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Opinion | The disposable vape ban is a facile response to a complex issue

The emergence of disposable vapes, with their extensive range of fruity flavours, have been significantly marketed towards underage users. But will the ban on these products curb this dangerous phenomenon? Here's what Johnny Harrison thinks.

By Johnny Harrison, Third Year, Russian and Politics

Rishi Sunak recently announced government plans aimed at countering the rise in underage vaping, most notably a full ban on disposable vapes. While this feels like a step in the right direction, these new laws could be rendered useless and put the public at even more risk.

Ah, the quintessential British bus ride: a delicate dance to find a seat between empty crisp wrappers and discarded newspapers printed a few weeks prior. Over recent years, a new comrade has joined the foray: disposable vapes. These pocket-sized neon devices tend to rear their ugly heads in bus seat crevices and under grotty park benches. It feels as though vapes are now more of a common sight than cigarettes, the product to which they were originally marketed as a healthy alternative. On the surface, this seems like a positive sign in the war against smoking. The proportion of current smokers in the UK in 2022 was 12.9%, a 7.3 percentage point decrease compared to 2011 (20.2% of the population). However, the number of children using vapes has tripled in the last three years and the bulk of that increase has been driven by disposables. These products are easy to hide from parents and teachers as they are small and usually don’t leave a scent, unlike cigarettes. The obvious solution to this problem? A ban, of course!

Sunak’s proposed new laws are certainly not a world first. Australia and New Zealand announced bans on disposables in 2023, citing familiar concerns over the e-cigarette industry’s transition from a “healthy” smoking alternative to a shady recreational habit marketed towards kids. Neither ban has been in place long enough to draw conclusions on their efficacy. Nonetheless, there has been a global realisation in the past few years that the vaping industry is no longer what it once was; many people, children included, are picking up vaping despite never having been a smoker. Unfortunately, the industry is capitalising off of this shift.

Image Courtesy: Annabel Lee-Ellis

A primary concern with the ban on disposable vapes is that it takes away a viable smoking alternative for adults who are genuinely addicted to cigarettes. Legitimate e-cigarettes contain the nicotine that satisfies a smoker’s cravings but should lack the tar, carbon monoxide and countless carcinogens present in a pack of Marlboro Golds. Thus, in the future, those transitioning from smoking to vaping should use non-disposable vapes instead of soon-to-be-illegal disposables. However, this solution also applies to those who have developed nicotine addictions solely from vaping, children included. There is little stopping children from switching to refillable, rechargeable e-cigarettes after the ban is put in place. Of course, part of the appeal of a single-use vape is that you buy it, use it and when you’re done you can simply throw it away. Oftentimes a ‘dealer’ will buy hundreds from a sketchy off-licence and then resell them to nicotine-addicted schoolchildren. Perhaps having to rely on reusable vape devices would make this business model less effective but shops and dealers will want to continue to make money and could find alternative methods to make reusable vapes more readily available.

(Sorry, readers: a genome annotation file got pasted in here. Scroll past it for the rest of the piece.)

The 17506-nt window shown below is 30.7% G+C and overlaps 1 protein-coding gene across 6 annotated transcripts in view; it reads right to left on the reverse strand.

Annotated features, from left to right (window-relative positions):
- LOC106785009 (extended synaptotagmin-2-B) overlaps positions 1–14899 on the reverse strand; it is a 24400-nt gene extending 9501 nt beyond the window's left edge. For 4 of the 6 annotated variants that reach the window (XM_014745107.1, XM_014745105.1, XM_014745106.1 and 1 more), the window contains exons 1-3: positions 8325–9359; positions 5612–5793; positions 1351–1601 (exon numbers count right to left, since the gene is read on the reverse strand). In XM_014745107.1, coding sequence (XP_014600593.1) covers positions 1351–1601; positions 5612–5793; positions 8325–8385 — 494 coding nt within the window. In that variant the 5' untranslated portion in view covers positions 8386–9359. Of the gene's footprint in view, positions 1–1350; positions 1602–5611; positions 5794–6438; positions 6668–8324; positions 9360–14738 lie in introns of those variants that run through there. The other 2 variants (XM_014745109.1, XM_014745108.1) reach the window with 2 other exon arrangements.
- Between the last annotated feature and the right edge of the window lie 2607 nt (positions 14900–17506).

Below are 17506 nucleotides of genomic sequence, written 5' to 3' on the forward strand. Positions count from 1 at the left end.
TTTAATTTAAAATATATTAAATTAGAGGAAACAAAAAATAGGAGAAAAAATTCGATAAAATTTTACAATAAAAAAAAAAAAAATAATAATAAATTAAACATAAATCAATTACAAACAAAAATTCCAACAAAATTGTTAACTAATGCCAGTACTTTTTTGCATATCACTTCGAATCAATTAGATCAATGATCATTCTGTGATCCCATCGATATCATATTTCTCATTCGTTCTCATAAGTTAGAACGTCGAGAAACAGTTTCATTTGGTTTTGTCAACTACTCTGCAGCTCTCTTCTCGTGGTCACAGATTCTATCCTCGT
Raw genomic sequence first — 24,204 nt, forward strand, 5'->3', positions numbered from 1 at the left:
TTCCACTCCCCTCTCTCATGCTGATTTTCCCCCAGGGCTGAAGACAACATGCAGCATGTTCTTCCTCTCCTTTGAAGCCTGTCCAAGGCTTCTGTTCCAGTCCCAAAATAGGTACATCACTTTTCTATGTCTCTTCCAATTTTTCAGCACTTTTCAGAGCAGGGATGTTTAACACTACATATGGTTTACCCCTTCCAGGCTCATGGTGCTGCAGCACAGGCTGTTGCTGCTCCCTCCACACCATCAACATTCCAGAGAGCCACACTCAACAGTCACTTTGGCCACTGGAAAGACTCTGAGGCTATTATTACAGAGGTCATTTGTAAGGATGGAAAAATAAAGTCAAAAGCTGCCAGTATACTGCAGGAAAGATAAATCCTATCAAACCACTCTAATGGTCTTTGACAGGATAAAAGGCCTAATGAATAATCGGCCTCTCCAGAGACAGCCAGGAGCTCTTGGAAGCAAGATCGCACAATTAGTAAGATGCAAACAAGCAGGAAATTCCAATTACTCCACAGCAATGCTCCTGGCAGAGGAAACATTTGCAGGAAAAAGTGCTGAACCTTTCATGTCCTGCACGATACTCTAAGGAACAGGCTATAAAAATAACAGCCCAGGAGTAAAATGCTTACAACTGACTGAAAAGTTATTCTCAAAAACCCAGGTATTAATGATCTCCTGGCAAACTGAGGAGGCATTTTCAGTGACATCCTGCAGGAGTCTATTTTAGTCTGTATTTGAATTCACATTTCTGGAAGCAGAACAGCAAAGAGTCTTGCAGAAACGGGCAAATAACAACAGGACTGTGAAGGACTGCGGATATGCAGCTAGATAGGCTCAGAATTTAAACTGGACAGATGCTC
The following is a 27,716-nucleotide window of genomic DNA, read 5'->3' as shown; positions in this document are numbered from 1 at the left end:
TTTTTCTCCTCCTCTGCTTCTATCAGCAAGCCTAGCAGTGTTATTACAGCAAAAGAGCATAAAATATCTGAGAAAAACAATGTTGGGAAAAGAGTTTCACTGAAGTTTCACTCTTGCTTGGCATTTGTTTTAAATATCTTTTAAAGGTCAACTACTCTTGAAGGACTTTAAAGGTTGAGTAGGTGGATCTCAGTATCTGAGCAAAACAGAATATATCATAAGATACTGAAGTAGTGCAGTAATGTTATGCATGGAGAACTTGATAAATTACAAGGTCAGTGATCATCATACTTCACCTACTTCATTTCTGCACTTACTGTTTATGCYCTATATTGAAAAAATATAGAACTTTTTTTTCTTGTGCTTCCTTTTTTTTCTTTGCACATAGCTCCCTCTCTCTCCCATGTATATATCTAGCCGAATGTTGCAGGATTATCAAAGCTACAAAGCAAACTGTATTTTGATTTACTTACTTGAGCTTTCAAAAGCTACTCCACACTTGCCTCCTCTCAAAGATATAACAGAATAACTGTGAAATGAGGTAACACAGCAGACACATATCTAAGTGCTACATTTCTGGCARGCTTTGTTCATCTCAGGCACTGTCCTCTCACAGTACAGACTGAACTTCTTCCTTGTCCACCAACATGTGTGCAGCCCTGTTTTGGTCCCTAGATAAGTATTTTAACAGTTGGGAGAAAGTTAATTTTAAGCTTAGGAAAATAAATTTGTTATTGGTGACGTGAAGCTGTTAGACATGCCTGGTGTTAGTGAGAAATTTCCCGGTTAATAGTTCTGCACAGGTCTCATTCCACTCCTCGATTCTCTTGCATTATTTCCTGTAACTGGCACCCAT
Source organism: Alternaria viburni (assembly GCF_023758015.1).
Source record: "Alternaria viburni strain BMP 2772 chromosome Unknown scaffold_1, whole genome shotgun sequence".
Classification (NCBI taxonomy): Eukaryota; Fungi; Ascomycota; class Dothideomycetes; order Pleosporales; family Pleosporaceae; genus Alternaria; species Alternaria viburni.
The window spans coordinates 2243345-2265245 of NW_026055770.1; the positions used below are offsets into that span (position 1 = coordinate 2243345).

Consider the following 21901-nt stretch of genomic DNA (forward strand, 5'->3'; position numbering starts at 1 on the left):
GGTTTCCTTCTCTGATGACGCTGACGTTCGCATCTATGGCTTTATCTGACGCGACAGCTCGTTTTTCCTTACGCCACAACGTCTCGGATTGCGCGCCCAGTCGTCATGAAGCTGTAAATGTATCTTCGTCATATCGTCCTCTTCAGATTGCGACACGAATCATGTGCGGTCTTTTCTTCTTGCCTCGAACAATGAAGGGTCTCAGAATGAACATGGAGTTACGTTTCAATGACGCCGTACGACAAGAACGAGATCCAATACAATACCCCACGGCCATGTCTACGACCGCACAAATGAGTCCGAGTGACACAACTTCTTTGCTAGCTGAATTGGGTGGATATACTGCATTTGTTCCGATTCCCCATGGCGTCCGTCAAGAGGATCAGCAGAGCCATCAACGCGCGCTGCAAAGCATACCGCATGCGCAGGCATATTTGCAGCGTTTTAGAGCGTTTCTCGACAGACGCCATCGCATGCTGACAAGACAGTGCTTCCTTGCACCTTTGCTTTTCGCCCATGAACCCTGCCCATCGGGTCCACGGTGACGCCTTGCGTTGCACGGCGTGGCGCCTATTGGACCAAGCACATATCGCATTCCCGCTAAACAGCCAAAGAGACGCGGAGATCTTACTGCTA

More importantly, there is little guarantee that a ban would stop or even curb the prevalence of disposable vapes. The new laws would need to be thoroughly enforced to ensure that the import and sale of these products is stopped. It’s estimated that around half a billion vapes are bought in the UK each year, so trying to control such a widely produced device, usually imported en masse from China, would be challenging. Banning disposables could also generate a black market of unregulated products. Currently, vapes and their content are tightly regulated for safety and quality, but a ban would get rid of this regulation. This issue has similarities with the controlled substance industry. Despite being a Class A drug, it’s estimated that London’s annual pure cocaine use has an estimated street value of more than £1bn. Thus, legislation and policing doesn’t stop the drug from being extremely prevalent and, on a more relevant note, recreational drugs like cocaine remain unregulated. Illegal vapes contain at best high nicotine levels and at worst toxins like lead, nickel and chromium. It’s possible to buy these devices without ID in the UK despite them not being advertised in shop fronts, a BBC study confirmed. A ban on disposable vapes could increase demand for these carcinogenic e-cigarettes as they’ll soon be just as illegal as the legitimate, regulated disposable vapes that are popular today. Furthermore, the advent and ease of online shopping makes sourcing and purchasing products like illegal vapes directly from the supplier all the more simple.

An unused cigarette stubber plate covered in vape stickers //Image Courtesy: Annabel Lee-Ellis

Ultimately, the balance between harm reduction and strong legislation is a challenging one to strike. The new laws limiting colourful packaging on e-cigarettes and bizarre vape juice flavours are welcome and should have some effect. No adult trying to quit smoking through vaping needs to be using a ‘mango bubblegum’ flavour to satisfy their nicotine cravings and this type of vape is clearly produced to make vaping more palatable to children. Underage vaping is undoubtedly a problem in the United Kingdom but it remains unconvincing that a ban on disposable vapes is the best way to tackle this issue.

Featured Image: Annabel Lee-Ellis

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